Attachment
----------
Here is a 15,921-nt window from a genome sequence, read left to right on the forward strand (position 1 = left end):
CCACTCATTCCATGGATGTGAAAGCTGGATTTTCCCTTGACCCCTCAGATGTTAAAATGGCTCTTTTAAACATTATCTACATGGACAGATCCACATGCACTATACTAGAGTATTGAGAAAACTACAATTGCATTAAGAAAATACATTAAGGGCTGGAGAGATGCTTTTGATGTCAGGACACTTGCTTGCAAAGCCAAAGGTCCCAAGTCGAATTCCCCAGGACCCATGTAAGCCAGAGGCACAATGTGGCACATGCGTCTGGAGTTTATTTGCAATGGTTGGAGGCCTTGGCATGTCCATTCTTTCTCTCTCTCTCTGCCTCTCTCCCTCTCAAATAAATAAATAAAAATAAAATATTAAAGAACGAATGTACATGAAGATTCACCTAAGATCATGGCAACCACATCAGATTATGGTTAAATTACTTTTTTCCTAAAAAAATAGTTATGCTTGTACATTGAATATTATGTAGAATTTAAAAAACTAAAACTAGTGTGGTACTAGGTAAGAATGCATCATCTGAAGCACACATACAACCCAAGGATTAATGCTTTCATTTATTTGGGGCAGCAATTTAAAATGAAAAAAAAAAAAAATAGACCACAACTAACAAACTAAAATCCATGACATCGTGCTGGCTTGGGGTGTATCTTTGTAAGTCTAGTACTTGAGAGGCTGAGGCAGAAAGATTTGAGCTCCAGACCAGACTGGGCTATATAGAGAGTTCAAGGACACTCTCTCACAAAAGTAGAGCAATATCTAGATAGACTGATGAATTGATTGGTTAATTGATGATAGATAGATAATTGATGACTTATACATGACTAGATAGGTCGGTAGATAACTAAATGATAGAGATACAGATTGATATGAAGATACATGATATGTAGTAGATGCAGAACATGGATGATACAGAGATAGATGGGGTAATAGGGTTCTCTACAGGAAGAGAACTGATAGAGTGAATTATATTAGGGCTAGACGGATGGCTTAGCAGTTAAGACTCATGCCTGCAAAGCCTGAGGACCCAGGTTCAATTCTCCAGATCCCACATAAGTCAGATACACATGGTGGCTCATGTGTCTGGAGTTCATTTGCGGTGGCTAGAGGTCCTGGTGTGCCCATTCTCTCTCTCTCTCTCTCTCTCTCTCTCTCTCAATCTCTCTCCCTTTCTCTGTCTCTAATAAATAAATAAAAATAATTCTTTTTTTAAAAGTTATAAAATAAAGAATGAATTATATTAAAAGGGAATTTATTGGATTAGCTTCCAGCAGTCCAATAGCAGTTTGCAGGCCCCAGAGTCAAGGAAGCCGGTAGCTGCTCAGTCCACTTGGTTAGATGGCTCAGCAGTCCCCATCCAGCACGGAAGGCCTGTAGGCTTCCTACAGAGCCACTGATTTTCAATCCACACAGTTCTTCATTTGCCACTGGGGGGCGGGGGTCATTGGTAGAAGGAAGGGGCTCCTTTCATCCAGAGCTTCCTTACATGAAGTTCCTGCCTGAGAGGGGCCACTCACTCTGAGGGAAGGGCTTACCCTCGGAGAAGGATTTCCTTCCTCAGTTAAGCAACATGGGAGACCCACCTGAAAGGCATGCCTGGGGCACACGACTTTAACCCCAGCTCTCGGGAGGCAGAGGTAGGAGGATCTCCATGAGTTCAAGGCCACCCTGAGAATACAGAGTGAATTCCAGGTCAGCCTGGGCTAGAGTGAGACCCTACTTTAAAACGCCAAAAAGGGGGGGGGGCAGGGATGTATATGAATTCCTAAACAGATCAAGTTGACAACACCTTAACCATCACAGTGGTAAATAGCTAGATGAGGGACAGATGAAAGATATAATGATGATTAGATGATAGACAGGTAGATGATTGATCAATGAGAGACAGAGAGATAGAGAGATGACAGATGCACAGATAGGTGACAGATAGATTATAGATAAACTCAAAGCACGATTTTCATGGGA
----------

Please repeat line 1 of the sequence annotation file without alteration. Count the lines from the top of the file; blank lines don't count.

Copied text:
Here is a 15,921-nt window from a genome sequence, read left to right on the forward strand (position 1 = left end):